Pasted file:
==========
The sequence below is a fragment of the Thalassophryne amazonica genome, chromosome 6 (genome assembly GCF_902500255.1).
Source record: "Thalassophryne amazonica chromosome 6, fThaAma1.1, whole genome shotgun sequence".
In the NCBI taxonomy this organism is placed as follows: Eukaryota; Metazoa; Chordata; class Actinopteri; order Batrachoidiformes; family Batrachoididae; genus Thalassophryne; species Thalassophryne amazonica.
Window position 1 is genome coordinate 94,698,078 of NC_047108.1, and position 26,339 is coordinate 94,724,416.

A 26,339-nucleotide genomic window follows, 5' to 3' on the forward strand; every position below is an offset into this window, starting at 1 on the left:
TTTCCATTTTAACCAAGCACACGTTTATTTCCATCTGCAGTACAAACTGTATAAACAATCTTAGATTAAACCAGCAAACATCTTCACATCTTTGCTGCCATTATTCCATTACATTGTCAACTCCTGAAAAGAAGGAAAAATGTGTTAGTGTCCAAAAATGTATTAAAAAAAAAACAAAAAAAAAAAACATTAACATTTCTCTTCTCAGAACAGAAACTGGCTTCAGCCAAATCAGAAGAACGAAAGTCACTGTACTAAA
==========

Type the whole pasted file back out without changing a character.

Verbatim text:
The sequence below is a fragment of the Thalassophryne amazonica genome, chromosome 6 (genome assembly GCF_902500255.1).
Source record: "Thalassophryne amazonica chromosome 6, fThaAma1.1, whole genome shotgun sequence".
In the NCBI taxonomy this organism is placed as follows: Eukaryota; Metazoa; Chordata; class Actinopteri; order Batrachoidiformes; family Batrachoididae; genus Thalassophryne; species Thalassophryne amazonica.
Window position 1 is genome coordinate 94,698,078 of NC_047108.1, and position 26,339 is coordinate 94,724,416.

A 26,339-nucleotide genomic window follows, 5' to 3' on the forward strand; every position below is an offset into this window, starting at 1 on the left:
TTTCCATTTTAACCAAGCACACGTTTATTTCCATCTGCAGTACAAACTGTATAAACAATCTTAGATTAAACCAGCAAACATCTTCACATCTTTGCTGCCATTATTCCATTACATTGTCAACTCCTGAAAAGAAGGAAAAATGTGTTAGTGTCCAAAAATGTATTAAAAAAAAAACAAAAAAAAAAAACATTAACATTTCTCTTCTCAGAACAGAAACTGGCTTCAGCCAAATCAGAAGAACGAAAGTCACTGTACTAAA